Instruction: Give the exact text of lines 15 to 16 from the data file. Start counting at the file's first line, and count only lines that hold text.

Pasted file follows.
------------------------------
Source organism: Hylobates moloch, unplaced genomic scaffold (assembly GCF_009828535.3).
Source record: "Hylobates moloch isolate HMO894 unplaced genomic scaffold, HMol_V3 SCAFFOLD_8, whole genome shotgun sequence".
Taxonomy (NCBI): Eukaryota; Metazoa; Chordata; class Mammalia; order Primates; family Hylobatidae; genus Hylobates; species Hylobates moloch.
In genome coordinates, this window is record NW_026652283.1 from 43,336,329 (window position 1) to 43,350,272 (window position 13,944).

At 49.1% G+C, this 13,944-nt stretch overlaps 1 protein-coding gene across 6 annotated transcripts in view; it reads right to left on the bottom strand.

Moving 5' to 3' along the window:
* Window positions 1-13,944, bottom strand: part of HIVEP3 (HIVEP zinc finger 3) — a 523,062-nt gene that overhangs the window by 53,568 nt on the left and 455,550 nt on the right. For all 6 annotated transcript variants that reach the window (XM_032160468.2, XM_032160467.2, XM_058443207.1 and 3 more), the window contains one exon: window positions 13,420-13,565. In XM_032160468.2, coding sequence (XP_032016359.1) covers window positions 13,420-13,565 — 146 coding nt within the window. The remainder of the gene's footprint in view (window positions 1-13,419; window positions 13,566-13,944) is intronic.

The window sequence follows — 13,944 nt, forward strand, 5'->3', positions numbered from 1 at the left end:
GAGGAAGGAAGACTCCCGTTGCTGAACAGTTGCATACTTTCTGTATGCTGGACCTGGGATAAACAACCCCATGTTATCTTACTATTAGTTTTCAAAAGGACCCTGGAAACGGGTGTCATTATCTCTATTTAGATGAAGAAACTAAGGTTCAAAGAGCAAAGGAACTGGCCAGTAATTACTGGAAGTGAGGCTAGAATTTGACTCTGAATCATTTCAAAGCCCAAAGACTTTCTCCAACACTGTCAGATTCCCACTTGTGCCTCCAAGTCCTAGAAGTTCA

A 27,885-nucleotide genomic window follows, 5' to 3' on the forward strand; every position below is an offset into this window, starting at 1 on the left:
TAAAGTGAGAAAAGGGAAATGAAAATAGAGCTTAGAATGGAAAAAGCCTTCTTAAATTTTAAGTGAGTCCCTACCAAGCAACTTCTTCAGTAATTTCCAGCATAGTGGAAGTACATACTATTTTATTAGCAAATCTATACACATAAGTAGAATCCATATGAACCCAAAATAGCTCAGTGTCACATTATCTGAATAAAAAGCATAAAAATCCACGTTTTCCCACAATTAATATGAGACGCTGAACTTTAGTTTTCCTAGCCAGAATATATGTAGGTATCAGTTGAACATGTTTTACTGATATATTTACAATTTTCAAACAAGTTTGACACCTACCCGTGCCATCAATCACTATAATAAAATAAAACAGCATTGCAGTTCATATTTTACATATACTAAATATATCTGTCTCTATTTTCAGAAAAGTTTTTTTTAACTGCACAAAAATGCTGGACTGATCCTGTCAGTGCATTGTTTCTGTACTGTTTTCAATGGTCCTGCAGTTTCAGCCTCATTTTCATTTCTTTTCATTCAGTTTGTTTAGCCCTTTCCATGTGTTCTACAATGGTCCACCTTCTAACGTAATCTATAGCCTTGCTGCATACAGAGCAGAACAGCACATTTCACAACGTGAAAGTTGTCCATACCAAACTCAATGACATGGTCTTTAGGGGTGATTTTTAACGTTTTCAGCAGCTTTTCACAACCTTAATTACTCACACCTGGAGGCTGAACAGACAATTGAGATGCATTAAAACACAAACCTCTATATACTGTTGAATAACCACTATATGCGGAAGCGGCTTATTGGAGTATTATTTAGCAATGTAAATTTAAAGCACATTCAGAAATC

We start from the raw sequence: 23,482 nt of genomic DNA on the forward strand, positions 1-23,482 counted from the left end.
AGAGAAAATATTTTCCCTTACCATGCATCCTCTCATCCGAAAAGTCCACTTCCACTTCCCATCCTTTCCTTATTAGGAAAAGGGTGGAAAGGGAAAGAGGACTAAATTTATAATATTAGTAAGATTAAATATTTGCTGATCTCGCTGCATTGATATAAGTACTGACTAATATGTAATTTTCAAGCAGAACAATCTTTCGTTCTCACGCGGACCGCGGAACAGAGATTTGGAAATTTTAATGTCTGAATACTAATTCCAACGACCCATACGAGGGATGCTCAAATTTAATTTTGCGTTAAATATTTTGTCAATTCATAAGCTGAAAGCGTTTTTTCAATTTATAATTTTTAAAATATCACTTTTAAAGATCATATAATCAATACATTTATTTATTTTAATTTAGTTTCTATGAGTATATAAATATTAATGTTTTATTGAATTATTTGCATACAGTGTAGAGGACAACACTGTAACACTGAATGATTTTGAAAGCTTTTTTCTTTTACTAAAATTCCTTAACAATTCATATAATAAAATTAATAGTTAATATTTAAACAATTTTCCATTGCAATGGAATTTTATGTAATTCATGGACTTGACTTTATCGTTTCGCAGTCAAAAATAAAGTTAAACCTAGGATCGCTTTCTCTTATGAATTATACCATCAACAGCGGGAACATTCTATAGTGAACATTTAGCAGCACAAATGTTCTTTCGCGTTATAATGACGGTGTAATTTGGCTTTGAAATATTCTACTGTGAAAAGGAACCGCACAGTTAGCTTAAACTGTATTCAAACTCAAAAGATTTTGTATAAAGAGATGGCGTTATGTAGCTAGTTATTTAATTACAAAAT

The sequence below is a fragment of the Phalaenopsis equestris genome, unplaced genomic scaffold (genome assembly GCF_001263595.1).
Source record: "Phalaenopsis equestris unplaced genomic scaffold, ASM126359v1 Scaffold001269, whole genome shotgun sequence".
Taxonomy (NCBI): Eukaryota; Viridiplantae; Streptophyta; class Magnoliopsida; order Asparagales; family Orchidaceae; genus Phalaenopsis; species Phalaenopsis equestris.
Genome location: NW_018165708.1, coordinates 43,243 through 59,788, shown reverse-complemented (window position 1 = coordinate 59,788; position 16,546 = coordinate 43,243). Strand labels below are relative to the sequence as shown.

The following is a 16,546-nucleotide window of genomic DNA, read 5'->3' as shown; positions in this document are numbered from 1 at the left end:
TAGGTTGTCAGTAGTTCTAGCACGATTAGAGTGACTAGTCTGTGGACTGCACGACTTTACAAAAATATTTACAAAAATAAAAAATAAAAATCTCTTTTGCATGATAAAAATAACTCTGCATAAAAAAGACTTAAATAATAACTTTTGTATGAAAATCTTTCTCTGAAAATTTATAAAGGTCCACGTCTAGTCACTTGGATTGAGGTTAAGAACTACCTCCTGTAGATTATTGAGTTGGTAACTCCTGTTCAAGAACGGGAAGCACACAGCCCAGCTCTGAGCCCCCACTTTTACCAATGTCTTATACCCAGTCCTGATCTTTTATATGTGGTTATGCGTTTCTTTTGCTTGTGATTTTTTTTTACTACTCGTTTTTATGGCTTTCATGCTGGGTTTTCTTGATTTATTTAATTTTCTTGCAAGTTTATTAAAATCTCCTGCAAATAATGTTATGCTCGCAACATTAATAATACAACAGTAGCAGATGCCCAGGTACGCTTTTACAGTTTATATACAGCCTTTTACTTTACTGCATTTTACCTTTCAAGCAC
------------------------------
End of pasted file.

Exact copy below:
Source record: "Phalaenopsis equestris unplaced genomic scaffold, ASM126359v1 Scaffold001269, whole genome shotgun sequence".
Taxonomy (NCBI): Eukaryota; Viridiplantae; Streptophyta; class Magnoliopsida; order Asparagales; family Orchidaceae; genus Phalaenopsis; species Phalaenopsis equestris.